Alaska Airlines is the latest airline to launch a flight subscription service. The Seattle-based airline just launched Flight Pass, targeting West Coast travelers who fly frequently on the carrier’s most popular routes. The Flight Pass subscription includes dozens of eligible destinations within California or between California and Nevada or Arizona.
“Flight Pass builds on our mission to offer travelers the most West Coast destinations at the best value,” said Alex Corey, managing director of business development and products for Alaska Airlines, in a February 16, 2022 news release.
“Our commitment to care means offering convenient and affordable options that fit our guests’ lifestyle and connect them to where they want to go. After two years of staying close to home, guests are ready to travel again, and with 100 daily flights from 16 airports throughout California and between California to Reno, Phoenix, and Las Vegas, Flight Pass will take them there,” added Corey.
The annual subscription program offers two plans, each with three frequency options: six, 12, or 24 trips per year.
|Plan Type||Subscription Fee (paid monthly)||Booking Information|
|Flight Pass||$49, $99 or $189||Book flights as early as 90 days in advance, but at least 2 weeks in advance|
|Flight Pass Pro||$199, $399 or $749||Book flights as early as 90 days in advance, and as late as 2 hours in advance|
When a subscriber signs up for Flight Pass, they are committing to pay 12 monthly payments at the price quoted at sign-up. The price is fixed throughout the annual commitment period. Monthly payments, which are automatically deducted from the subscriber’s credit card, are then translated into credits which are redeemed for travel on eligible flights. In many cases, there is no additional fare for a flight, but some flights will require an additional fare, and blackout dates may apply.
Certain taxes and fees will apply to all tickets. For eligible flights, they are $14.60 to cover US Flight Segment tax, U.S. Transportation tax, Passenger Facility charge, and the September 11th Security fee. Payment for these taxes and fees are due at the time of booking.
Flight Pass subscriptions cannot be transferred to other passengers. Travelers can earn Alaska Air miles on each flight.
On its FAQs page, Alaska Airlines list three primary benefits to the Flight Plass Subscription program:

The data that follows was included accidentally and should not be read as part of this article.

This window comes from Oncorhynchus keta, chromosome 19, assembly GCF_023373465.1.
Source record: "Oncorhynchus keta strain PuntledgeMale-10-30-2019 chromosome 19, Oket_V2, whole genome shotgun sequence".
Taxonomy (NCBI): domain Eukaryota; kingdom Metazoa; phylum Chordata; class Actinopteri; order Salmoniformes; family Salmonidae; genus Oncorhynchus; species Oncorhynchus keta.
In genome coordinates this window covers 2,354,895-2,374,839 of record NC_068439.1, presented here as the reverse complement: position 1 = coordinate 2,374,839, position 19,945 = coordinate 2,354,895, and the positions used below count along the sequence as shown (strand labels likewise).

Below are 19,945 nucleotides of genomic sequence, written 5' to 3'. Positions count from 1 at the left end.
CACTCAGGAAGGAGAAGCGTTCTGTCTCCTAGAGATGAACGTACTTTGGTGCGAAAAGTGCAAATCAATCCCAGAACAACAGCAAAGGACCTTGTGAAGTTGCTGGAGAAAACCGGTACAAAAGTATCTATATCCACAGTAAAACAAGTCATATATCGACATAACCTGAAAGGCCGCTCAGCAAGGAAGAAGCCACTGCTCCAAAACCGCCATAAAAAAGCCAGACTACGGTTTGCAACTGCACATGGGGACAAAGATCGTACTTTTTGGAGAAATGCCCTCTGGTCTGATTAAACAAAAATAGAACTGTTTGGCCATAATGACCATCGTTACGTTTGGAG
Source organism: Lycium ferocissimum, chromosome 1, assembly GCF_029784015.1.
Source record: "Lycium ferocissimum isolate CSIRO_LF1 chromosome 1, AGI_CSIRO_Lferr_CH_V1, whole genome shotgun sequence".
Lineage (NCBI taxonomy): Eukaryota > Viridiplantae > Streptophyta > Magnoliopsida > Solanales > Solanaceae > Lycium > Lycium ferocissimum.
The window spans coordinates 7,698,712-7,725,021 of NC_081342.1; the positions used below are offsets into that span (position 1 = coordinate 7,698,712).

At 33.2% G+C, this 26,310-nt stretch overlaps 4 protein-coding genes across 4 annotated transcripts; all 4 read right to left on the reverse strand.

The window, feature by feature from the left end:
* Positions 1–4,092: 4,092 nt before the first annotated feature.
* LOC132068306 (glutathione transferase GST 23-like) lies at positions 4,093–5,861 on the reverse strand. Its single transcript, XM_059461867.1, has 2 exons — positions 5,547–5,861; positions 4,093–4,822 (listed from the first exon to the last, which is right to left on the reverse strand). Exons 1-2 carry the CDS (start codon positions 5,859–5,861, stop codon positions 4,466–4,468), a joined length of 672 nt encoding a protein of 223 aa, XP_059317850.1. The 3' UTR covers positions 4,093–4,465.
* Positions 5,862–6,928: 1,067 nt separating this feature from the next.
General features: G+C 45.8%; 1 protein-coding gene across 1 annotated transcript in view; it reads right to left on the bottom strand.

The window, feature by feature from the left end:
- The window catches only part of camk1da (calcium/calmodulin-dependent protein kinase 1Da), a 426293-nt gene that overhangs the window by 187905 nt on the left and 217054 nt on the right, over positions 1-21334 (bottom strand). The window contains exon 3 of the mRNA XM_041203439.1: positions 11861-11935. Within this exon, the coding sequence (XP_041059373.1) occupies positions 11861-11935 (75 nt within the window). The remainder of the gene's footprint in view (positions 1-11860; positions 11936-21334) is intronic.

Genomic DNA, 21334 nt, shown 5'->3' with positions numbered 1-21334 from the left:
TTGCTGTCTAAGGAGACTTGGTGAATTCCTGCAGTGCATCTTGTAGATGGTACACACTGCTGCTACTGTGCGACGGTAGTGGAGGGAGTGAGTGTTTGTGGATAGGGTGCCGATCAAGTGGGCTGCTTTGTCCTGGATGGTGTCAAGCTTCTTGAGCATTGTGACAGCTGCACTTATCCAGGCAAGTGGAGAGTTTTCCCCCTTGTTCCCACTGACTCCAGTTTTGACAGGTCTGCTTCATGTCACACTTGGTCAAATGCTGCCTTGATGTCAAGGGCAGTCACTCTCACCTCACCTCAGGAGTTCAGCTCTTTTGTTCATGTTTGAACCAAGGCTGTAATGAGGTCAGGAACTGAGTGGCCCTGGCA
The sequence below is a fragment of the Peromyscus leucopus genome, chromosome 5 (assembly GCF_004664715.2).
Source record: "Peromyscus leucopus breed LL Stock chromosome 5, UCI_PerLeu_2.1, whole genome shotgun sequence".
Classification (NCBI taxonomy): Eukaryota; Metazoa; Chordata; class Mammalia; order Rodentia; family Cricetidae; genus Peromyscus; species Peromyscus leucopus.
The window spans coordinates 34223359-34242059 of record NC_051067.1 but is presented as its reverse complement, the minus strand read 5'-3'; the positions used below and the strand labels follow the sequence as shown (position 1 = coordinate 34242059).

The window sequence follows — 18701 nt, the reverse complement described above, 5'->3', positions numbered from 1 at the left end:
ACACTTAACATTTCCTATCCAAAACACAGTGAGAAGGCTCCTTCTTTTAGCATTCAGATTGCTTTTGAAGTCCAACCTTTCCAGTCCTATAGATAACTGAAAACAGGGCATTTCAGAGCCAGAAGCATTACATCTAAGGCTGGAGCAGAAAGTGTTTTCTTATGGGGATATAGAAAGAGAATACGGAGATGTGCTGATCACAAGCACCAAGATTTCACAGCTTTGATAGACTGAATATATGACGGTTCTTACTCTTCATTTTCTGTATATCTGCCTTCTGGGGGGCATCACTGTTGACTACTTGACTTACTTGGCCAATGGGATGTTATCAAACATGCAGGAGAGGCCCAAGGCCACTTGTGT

- Discounts: The monthly subscription fee is cheaper than the average price of a ticket on eligible flights. However, Alaska Airlines does not guarantee that the eligible flights will be cheaper than published fares.
- Peace of mind: Travel prices for eligible flights are locked in for the next year, and the monthly membership fee is fixed.
- Freedom to explore: With different destinations to choose from, frequent travelers can explore a variety of destinations, whether working, vacationing, or visiting family and friends.
“Alaska Airlines is uniquely positioned to help our West Coast guests experience more with direct access to destinations near and far from our expanding hubs,” said Neil Thwaites, regional vice president of California for Alaska Airlines. “Flight Pass will provide more options, value, and care with every trip that our guests book, while also transforming the travel experience long-term.”
In the title of its news release, Alaska Airlines says it is the “first-ever flight subscription service” in the U.S., but other regional airlines have tried subscription services before, though none of them really took off. Costco, for example, tried Wheels Up, a private aviation membership in 2020, for $17,500 a year. In 2018, Teleport offered subscribers flat-fee flights between Los Angeles and San Francisco. OneGo, Surf Air and Delta Private Jets (now called Wheels Up) also tried flight subscription services. Surf Air and Wheels Up are still in business, but it does not appear that any of the other flight subscription services are still in the air.
The tricky thing with flight subscription services is making them attractive enough to draw subscribers in while also making them financially viable for the airlines. Most of the services have been regional in nature, similar to the Alaska Airlines model, and many of them have been pricier and targeted a high-end clientele who can afford specialty services and private jets.
As someone who flies from Seattle to Phoenix frequently, I was excited to see this service launch, but equally disappointed to learn eligible flights do not include those originating from the city where Alaska Airlines is based. That said, I receive almost daily discounts and offers from Alaska Airlines, and air travel is picking up again. It almost feels like a desperate move, rather than a solid business decision. If it works though, perhaps the airline will consider expanding to other routes (I’d subscribe!), and it could potentially serve as a model to other airlines that travelers are ready to try something new with predictable pricing.